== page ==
Salmon skin is tougher than cow hide and has a natural elasticity which allows it to spring back into shape, hence its use in the fashion industry as cuir de mer or ‘sea leather’.
Top hats have been fashionable for almost 200 years, but when the first one was worn in 1797 by James Heatherington, he was immediately arrested and fined 50 pounds for behaving in a manner ‘calculated to frighten timid people’.
In 1778, the Royal Family and all of fashionable society went to the christening of 3rd Duke of Chandos’s daughter. But, under the glare of the lights and the weight of the lavishly embroidered christening robe, the child went into convulsions and died the next day. 11 years later, the Duke himself died when his wife accidentally pulled his chair out from under him as he went to sit down.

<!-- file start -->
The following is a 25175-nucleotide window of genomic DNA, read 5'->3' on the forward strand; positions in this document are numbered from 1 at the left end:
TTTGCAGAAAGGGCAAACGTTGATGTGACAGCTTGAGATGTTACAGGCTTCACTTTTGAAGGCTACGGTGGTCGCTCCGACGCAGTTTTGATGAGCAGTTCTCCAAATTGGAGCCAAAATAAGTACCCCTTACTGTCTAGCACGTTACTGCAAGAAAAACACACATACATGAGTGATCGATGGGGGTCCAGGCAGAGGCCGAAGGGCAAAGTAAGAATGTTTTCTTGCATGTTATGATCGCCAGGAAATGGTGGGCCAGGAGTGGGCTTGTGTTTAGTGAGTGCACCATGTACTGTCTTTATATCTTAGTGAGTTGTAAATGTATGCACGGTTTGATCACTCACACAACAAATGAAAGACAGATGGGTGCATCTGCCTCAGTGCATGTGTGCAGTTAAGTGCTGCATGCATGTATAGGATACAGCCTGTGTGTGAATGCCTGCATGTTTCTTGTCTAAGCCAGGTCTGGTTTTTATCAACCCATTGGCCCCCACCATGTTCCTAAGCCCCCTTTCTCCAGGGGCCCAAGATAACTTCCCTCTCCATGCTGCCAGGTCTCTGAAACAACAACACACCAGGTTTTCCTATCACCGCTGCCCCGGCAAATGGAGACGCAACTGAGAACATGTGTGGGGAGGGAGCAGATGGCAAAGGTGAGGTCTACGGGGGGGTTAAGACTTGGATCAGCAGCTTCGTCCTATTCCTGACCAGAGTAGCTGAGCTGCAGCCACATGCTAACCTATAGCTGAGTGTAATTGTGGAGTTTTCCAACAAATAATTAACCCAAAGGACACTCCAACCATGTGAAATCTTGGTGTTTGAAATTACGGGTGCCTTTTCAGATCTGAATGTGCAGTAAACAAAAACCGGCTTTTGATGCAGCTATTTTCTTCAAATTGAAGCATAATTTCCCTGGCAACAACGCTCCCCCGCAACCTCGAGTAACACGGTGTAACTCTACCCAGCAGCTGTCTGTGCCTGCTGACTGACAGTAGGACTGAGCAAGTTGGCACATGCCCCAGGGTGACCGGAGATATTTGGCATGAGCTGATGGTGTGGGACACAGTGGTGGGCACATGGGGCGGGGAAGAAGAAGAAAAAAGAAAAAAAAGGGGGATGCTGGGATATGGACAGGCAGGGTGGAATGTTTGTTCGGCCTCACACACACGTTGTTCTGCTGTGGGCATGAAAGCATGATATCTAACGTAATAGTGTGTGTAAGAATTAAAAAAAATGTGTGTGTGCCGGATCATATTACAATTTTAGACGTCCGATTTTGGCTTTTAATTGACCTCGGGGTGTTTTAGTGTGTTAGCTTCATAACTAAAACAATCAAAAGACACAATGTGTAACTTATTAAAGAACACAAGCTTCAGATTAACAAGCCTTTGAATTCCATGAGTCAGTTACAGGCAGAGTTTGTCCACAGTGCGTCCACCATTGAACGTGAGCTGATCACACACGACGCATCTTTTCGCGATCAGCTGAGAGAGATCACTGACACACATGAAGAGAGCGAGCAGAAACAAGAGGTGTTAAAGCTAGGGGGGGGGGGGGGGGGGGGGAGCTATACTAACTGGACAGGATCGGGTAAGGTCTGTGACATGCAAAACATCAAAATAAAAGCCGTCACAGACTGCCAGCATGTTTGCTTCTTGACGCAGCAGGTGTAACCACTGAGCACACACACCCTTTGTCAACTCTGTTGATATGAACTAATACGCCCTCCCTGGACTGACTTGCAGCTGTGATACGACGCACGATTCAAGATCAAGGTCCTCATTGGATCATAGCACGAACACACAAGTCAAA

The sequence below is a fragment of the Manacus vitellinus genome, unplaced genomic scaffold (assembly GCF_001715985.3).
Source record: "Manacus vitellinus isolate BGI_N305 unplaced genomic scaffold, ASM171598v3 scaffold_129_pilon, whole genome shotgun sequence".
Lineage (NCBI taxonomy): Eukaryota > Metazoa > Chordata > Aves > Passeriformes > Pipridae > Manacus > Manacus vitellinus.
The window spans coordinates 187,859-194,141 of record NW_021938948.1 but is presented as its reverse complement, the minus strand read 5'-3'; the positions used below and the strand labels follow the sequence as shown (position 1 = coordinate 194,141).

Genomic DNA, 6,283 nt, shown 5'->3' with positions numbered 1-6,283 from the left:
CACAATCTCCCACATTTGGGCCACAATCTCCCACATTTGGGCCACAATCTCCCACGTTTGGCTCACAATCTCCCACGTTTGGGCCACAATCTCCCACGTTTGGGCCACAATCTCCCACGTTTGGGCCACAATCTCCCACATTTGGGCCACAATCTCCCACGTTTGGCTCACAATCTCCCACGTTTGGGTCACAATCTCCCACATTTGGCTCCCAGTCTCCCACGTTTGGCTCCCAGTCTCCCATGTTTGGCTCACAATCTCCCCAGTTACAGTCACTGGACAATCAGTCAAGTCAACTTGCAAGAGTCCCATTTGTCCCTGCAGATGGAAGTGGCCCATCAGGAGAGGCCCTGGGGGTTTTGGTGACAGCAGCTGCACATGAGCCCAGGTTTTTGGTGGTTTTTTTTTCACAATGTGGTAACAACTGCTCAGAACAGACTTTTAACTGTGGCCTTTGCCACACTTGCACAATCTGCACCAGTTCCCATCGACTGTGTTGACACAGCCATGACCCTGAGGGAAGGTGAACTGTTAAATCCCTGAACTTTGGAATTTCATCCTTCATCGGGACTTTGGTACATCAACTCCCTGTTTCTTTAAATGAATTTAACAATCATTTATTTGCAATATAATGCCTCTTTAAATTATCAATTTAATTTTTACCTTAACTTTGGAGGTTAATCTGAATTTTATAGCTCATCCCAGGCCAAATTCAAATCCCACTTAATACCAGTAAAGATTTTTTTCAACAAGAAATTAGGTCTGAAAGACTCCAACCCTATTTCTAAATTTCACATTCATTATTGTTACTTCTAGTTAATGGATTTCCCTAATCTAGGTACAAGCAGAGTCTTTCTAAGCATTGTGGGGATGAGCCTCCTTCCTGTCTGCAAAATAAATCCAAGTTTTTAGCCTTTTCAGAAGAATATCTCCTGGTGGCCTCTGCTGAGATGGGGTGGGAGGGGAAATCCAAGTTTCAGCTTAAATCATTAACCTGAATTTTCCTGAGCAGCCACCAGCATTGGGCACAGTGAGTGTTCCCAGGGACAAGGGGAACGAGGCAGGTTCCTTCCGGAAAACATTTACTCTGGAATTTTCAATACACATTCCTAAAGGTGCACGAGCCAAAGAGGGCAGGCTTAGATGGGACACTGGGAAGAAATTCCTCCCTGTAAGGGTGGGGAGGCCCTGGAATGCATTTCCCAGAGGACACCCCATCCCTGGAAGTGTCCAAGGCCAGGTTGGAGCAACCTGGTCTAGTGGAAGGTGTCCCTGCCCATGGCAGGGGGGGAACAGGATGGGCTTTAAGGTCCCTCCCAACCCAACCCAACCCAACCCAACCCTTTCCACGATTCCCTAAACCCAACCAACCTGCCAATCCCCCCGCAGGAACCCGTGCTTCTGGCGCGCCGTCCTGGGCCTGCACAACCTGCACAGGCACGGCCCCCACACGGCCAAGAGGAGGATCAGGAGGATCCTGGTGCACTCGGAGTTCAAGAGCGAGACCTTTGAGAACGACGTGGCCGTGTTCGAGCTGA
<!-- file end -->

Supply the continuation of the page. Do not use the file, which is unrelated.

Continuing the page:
In the 1860s, Alexandra, Princess of Wales, developed a very slight limp as the result of a minor accident. This was imitated in sycophantic fashion by various ladies of the court, and was known as the Alexandra limp.
In the 18th century, fashion-conscious women plucked their eyebrows and glued on strips of mouse-skin instead.